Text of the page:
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Whatever happened to the guy that dobbed in Jesus?

Often in teaching, a young man makes a remark which comes out of the blue. Unexpected. Random. Awkward. It happened last week in my Year 7 Religion class. As we were discussing Catholic Church hierarchy – and how the Cardinal’s elect the Pope – a young lad politely raised his hand. “Excuse me Sir. Whatever happened to Judas? You know, the guy who dobbed in Jesus.”

In true startled teacher fashion, I deflected question. “Great question mate. Let’s talk about it after class.” I rapidly scoured my short and long term memory banks; searching for the answer. Doctor Google was a great accomplice. After 15 minutes, I spoke quietly to the inquisitive lad as boys worked on the attributes that make a great Pontiff. “Judas killed himself shortly after the betrayal.”

Some theologians claim that he couldn’t live with his guilt after realising that material goods brought him little satisfaction. Despite the promises of wealth and fortune (in the form of the 30 pieces of silver), Judas found no contentedness in being rich. He was not admired by the Romans nor the Jewish elders. He felt more alone than ever. “I have sinned for I have betrayed innocent blood” (Matthew 27).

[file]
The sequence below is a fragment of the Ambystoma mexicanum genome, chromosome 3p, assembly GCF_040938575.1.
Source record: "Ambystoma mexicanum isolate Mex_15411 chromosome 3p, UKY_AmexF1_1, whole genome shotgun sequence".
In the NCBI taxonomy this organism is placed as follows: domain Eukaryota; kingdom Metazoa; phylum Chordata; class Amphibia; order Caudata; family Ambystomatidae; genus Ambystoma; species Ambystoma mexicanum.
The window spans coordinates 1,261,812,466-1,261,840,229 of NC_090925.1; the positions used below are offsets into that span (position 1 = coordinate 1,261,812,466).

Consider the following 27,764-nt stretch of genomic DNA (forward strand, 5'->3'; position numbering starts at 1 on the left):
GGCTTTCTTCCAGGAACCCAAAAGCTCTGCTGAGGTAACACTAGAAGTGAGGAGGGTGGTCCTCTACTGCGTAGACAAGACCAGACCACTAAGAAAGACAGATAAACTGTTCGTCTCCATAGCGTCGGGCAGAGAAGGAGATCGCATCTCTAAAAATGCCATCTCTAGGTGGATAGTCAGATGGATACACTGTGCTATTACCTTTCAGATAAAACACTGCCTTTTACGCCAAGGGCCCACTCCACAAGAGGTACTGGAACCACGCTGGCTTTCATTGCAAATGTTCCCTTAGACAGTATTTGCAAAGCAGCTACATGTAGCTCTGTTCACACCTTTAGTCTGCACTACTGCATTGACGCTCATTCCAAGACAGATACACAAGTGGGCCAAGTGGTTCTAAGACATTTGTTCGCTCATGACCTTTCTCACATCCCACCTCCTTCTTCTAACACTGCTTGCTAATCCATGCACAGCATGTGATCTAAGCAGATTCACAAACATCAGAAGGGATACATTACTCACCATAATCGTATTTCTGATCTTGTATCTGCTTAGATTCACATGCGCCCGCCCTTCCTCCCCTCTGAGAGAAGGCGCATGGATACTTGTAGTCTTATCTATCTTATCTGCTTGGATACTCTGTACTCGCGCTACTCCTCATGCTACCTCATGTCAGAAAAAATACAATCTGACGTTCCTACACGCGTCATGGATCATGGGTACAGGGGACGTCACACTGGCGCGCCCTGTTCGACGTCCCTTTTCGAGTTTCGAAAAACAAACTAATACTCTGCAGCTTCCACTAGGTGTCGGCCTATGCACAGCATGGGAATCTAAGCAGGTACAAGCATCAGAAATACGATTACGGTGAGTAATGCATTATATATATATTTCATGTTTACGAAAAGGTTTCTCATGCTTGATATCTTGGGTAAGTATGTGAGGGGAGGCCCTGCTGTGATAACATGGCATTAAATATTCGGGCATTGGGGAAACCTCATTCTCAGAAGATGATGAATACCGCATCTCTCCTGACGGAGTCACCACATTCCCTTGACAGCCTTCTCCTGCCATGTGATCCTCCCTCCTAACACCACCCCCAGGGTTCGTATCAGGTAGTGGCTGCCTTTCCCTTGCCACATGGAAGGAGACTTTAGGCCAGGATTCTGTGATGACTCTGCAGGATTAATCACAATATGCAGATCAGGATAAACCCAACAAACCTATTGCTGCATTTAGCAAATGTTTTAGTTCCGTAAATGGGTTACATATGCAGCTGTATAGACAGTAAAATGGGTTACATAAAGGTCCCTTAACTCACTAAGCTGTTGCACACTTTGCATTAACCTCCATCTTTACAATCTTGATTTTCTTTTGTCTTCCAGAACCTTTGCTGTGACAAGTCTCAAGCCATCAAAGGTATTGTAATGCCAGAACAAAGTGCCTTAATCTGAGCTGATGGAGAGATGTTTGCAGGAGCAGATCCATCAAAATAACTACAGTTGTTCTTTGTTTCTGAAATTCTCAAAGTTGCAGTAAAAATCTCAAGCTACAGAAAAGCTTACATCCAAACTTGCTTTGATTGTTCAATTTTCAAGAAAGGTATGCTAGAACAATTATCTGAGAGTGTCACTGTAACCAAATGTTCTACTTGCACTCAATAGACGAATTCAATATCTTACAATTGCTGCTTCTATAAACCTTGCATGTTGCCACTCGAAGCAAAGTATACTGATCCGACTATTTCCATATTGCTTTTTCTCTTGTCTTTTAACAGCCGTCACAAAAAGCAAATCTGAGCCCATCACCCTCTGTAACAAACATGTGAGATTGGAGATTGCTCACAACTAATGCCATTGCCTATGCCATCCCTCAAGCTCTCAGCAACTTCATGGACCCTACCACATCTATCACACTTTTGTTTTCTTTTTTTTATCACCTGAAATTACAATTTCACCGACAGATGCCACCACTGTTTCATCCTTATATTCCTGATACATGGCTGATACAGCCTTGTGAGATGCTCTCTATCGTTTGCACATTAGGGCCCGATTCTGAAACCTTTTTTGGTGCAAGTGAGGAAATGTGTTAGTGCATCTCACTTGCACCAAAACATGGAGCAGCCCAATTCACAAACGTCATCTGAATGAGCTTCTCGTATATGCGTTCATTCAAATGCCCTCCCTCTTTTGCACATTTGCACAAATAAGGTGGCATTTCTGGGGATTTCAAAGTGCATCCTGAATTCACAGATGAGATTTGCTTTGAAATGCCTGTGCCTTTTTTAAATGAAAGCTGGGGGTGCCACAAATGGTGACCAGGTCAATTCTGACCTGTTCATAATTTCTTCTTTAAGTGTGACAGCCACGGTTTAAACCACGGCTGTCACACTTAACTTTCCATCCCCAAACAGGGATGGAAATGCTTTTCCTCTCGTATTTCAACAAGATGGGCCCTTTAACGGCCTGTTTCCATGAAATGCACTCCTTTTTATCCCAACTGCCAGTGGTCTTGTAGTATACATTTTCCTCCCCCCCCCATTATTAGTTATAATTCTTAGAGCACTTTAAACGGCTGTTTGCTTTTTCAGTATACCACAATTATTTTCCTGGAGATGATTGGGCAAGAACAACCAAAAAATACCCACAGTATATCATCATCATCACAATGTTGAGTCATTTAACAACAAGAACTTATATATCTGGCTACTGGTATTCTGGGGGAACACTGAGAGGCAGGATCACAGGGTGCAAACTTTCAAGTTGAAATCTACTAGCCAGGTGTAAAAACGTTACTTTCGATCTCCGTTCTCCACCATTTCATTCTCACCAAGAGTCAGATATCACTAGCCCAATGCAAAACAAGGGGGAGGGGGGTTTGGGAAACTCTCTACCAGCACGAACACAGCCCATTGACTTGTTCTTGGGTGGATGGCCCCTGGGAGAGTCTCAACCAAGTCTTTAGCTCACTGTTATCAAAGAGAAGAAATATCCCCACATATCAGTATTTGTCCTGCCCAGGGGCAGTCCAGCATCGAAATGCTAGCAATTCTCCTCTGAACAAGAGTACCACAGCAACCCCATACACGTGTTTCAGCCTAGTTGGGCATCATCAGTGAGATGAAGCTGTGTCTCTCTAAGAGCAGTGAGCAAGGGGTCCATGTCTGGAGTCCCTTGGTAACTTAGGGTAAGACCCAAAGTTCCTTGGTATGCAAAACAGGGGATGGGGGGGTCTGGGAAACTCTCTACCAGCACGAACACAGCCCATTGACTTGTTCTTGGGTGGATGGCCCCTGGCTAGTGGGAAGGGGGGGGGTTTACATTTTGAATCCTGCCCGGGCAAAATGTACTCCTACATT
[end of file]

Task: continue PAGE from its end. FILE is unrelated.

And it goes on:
The shortcomings of material wealth are something the boys are being challenged to consider in the final two weeks of the term. Despite their busyness with assessment, winter sports and personal social lives, we are asking them to consider the misfortune of others as a part of our Lenten Appeal. As a College Community, we are fundraising for local organisations and individuals who need assistance. The change and surpluses in our lives can make a significant difference to others. Does the extra $5 or $10 in our own wallets provide us with more reassurance than the knowledge that we can significantly help other people in our city? The sick, the homeless, the elderly. Only last week our Year 8 cohort were able to assist a local Special School; thereby gaining first hand experiences with people in need. We are encouraging boys to sacrifice some of their own time or resources as a part of our Lenten Appeal. Collections are done every morning in home room.

The Appeal culminates in our Fayre extravaganza which occurs on the final day of the term. All classes are invited to run a fun stall or activity which boys can participate in to raise even more funds. We are endeavouring to eclipse the $12 000 which was raised in 2016. I encourage all families to talk to their sons about their class’s ideas and how they can attract business and interest on the day – it’s almost like an interactive accounting lesson! Marketability, profit and market engagement.

The time for all in our community to reach out to others is now. The benefits of wealth are not infinite but the contentedness that serving others can bring is boundless.

Matthew Warr, Assistant Dean of Formation